The challenges posed by the rising cost of living – high food and fuel prices and rising mortgage and energy costs – are getting worse. What your staff may really appreciate this time of year is a little bit of help with the cost of Christmas.

Love2shop’s Employee Value Report 2023 may hold the answer. The report surveys workers across the UK to find out how they feel about their employer and the impact of reward and recognition strategies.

One key finding in this year’s report was that 6-in-10 workers said receiving spontaneous gifts at key times of year, such as Christmas, from their employer made them feel valued.

In addition, 57% felt that days off, multi-retailer gift cards or flexible working were the best ways to reward staff.

And a huge 90% of workers said they felt more valued by their employer after receiving a multi-retailer gift card – such as Love2shop.

What’s interesting about that is, when asked what they would spend such a gift card on, 34% said it would help towards their weekly shop.

The increased cost of living effectively means that giving a gift card can help your employees with their day-to-day shopping – possibly freeing up additional money for them to spend on their families at Christmas.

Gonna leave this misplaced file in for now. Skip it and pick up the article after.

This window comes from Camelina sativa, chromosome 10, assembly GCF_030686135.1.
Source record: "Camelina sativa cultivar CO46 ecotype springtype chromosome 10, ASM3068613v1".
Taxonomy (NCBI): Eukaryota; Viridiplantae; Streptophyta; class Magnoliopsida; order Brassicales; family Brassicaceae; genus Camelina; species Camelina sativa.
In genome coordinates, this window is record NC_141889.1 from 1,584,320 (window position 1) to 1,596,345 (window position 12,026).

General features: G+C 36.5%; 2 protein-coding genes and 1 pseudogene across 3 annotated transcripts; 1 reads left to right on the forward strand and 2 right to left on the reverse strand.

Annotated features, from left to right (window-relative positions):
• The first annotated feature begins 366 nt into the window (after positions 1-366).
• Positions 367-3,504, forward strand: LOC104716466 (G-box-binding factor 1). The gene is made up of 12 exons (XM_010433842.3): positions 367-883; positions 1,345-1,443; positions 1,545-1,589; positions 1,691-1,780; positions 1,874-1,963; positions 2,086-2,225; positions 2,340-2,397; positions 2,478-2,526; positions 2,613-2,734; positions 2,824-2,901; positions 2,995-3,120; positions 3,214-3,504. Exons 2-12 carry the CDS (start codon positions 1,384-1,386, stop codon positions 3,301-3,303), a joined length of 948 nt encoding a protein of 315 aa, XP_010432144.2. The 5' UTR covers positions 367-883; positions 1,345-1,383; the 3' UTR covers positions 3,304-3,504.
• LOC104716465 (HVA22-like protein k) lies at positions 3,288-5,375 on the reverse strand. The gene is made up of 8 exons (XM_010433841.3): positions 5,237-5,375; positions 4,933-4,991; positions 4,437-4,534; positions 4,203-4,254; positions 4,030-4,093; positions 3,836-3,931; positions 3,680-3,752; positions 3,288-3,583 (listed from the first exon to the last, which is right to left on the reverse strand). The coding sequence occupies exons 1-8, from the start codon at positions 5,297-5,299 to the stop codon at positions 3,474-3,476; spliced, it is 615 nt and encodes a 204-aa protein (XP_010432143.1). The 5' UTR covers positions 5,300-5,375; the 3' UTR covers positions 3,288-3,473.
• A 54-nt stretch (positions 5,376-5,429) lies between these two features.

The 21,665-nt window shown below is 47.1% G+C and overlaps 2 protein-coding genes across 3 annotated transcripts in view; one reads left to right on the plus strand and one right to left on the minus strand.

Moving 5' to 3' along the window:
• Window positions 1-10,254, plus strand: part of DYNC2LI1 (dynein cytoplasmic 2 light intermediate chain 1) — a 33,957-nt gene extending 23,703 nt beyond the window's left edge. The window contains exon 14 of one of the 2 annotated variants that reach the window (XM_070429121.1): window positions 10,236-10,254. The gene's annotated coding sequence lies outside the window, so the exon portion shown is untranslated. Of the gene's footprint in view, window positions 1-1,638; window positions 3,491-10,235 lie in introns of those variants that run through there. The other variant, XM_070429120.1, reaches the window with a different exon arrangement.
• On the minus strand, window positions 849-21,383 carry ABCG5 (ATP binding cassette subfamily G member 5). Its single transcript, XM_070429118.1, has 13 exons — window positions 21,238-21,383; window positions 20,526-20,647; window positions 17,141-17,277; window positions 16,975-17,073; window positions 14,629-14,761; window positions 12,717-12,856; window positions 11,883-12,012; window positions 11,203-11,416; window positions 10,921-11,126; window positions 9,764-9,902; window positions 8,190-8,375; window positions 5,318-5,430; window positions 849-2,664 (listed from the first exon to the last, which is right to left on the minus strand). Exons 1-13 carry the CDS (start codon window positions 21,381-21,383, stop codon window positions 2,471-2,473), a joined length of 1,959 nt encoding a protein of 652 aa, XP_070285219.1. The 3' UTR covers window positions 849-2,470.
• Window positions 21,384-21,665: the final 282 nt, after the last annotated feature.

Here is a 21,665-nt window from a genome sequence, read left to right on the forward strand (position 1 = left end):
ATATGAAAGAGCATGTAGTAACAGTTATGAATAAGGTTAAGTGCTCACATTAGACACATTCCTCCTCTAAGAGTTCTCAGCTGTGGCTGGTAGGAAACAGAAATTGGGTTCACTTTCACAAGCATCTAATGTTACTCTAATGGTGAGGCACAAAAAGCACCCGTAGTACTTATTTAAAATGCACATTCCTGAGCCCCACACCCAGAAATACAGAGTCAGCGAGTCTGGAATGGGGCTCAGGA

What’s more, 57% of respondents also reported that their productivity increases when they feel valued.

So with people facing a challenging Christmas this year, instead of giving them an extra cost to worry about, why not make things a little easier for them with a Christmas gift?

Don’t be a Grinch

Rethinking the Christmas party isn’t an excuse to simply do away with any sort of festive cheer.

An astonishing 32.5% of UK employers were offered neither a bonus nor a party in 2022, according to research published by Employee Benefits Magazine.

And the Love2shop Employee Value Report 2023 found that 39% of people felt their employer was not generous at all. Indeed, when asked how does your employee show their generosity, as well as spontaneous gifting and organised team events there were also examples like: ‘providing biscuits’ and ‘giving shout-outs on conference calls’.

Employees who feel recognised and valued are happier, more productive and less likely to leave your business.

And gifting is easy thanks to HMRC’s Trivial Benefits provisions. This allows gift cards or e-codes up to the value of £50 to be given as gifts tax-free, with no national insurance contribution or paperwork – so there’s no excuse.

Let us help make Christmas special

Love2shop is one of the best known gifting brands in the UK. Available as a gift card, e-gift card or voucher, Love2shop is accepted by around 150 retailers.

These include well-known brands such as Marks & Spencer, Iceland, Matalan, Argos, Costa, Harvester and many more. Staff can even use Love2shop holidays to put vouchers towards a getaway with more than 150 leading tour operators.